I see a lot of dogs in my massage practice who have bad breath and/or other noticeable signs of dental disease. Ask most veterinarians and they’ll tell you that they do a lot of ‘dentals’ during the course of any given week. If your dog requires teeth to be extracted because of infection, cracking, or gum disease, your healthcare bill will quickly increase.
The first line of defense in keeping your dog’s teeth healthy is a good diet of wholesome ingredients. That includes chews and bones. Raw diets excel in this because they use bones as a staple part of the diet but I have also seen dogs with excellent teeth who are fed commercial dog foods – typically supplemented with fresh ingredients – and with bones and chews a regular part of the regime.
Some owners feed a combination of raw and commercial diets; I personally like this balanced approach and it is what I feed my own dog.
But, and here’s the but…bones and chews don’t solve the dental disease problem for a good number of dogs. Why?
- Some dogs just aren’t naturally strong chewers; they aren’t motivated by chewing for very long – even on a fresh and meaty bone
- Dogs who have been rescued or adopted may already have already experienced damage to their teeth or suffered early in life because of a poor diet or starvation
- I believe that some dogs, like people, have a mouth chemistry that pre-disposes them to tartar build-up. Dogs are individuals and we simply can’t rule out that nature deals the bad-teeth card to some dogs
- Dogs who have been born with defects such as cleft palates usually have something wrong with their teeth from the outset; bones and chews may be difficult for these dogs
So what’s the next step?
My view is definitely teeth-brushing. We train our children to do this daily. Why would it be any different for a domesticated dog?
[And, with hand on heart, most vets will choose teeth brushing over a special ‘dental diet’ any day.] The issue here is having the patience and persistence to brush teeth effectively. Unfortunately, a lot of owners simply give up because of their dog’s protests and vets then become conditioned to ‘water down’ the advice by saying ‘try it a couple of days per week..’ and ‘feed a dental diet.’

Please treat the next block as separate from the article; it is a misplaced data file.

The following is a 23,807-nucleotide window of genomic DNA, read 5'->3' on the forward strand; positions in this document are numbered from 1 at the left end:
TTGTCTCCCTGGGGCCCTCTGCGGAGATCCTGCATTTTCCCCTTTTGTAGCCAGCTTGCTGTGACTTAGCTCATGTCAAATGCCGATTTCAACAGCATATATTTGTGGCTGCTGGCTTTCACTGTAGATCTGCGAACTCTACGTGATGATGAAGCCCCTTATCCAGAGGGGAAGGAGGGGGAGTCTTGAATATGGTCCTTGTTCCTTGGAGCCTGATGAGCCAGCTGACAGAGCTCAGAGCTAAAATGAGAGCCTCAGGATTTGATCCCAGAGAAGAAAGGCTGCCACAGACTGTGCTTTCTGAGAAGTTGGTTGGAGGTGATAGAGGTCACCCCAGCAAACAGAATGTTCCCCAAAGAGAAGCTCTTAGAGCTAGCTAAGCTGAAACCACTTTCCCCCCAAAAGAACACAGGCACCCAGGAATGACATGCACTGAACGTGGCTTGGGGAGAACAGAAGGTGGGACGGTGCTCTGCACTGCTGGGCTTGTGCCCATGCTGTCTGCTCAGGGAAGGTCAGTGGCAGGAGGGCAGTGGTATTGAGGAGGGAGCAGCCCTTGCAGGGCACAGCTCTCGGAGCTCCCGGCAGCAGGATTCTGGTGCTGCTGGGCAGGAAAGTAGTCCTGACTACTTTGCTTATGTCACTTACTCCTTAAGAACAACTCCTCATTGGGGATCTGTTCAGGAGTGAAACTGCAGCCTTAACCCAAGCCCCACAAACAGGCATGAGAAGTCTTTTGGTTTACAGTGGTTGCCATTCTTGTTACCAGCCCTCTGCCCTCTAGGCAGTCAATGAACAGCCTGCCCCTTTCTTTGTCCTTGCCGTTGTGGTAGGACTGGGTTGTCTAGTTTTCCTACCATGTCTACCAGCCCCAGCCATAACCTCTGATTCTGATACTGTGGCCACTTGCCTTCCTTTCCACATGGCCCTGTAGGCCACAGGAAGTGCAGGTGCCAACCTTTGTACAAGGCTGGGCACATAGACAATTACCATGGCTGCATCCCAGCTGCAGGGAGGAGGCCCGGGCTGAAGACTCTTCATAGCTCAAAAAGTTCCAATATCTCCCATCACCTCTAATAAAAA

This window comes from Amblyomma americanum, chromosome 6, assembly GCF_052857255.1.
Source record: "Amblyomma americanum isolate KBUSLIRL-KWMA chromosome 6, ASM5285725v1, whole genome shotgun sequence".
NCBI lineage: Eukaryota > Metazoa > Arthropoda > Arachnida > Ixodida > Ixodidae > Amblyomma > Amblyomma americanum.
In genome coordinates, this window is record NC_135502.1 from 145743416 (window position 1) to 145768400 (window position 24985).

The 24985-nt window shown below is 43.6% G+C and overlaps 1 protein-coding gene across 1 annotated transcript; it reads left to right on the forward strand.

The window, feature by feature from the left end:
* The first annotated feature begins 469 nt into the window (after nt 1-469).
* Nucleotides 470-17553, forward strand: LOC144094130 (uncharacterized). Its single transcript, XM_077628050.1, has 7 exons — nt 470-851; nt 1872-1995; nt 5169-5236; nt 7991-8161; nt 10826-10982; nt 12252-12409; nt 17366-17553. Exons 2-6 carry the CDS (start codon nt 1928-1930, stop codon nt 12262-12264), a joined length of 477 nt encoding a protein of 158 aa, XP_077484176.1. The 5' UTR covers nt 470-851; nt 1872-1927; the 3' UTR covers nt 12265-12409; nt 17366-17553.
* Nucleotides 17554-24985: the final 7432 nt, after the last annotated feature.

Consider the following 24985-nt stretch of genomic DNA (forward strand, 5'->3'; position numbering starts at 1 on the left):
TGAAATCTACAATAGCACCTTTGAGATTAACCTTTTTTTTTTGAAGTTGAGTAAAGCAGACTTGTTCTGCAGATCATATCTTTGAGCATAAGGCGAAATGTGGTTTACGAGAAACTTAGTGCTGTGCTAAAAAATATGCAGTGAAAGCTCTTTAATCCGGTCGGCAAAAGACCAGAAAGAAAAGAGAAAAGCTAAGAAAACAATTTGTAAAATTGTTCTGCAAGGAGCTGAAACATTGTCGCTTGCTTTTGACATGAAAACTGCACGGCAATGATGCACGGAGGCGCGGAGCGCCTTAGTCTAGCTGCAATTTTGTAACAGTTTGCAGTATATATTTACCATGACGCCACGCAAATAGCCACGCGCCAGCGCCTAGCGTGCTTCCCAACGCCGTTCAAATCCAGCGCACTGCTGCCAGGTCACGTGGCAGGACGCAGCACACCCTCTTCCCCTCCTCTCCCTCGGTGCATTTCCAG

I brush my dog’s teeth daily. Izzy is a retired racing greyhound, a breed known for their bad teeth. By the time Izzy was adopted at age 5 1/2, her teeth were noticeably unstable and worn down from what must have been chewing on the bars of a kennel or some other surface equally as unforgiving. She had teeth extracted as part of her adoption medical visit.
I like this very straightforward video from The Whole Dog Journal on the subject of teeth brushing. The only oversight is that the video doesn’t cover the triple-headed toothbrush design which I prefer. My concern with the long-handled toothbrushes is that it is easy to poke a dog in the mouth with them, particularly if they are fussing with you over getting their teeth brushed in the first place…
There are other natural solutions to dental care which include the use of homeopathics and herbs. All of these are my choice before a dental diet. Why?
Well here’s the ingredient list off the label of a well-known prescription diet product. Does it sound healthy/wholesome to you?
Brewers Rice, Whole Grain Corn, Chicken By-Product Meal, Powdered Cellulose, Pork Fat, Soybean Mill Run, Lactic Acid, Chicken Liver Flavor, Soybean Oil, Calcium Sulfate, Potassium Chloride, L-Lysine, Iodized Salt, Choline Chloride, vitamins (Vitamin E Supplement, L-Ascorbyl-2-Polyphosphate (source of Vitamin C), Niacin Supplement, Thiamine Mononitrate, Vitamin A Supplement, Calcium Pantothenate, Vitamin B12 Supplement, Pyridoxine Hydrochloride, Riboflavin Supplement, Biotin, Folic Acid, Vitamin D3 Supplement), minerals (Ferrous Sulfate, Zinc Oxide, Copper Sulfate, Manganous Oxide, Calcium Iodate, Sodium Selenite), Taurine, Mixed Tocopherols for freshness, Natural Flavors, Beta-Carotene
Kathleen Crisley, specialist in dog massage, rehabilitation and nutrition/food therapy, The Balanced Dog, Christchurch, New Zealand
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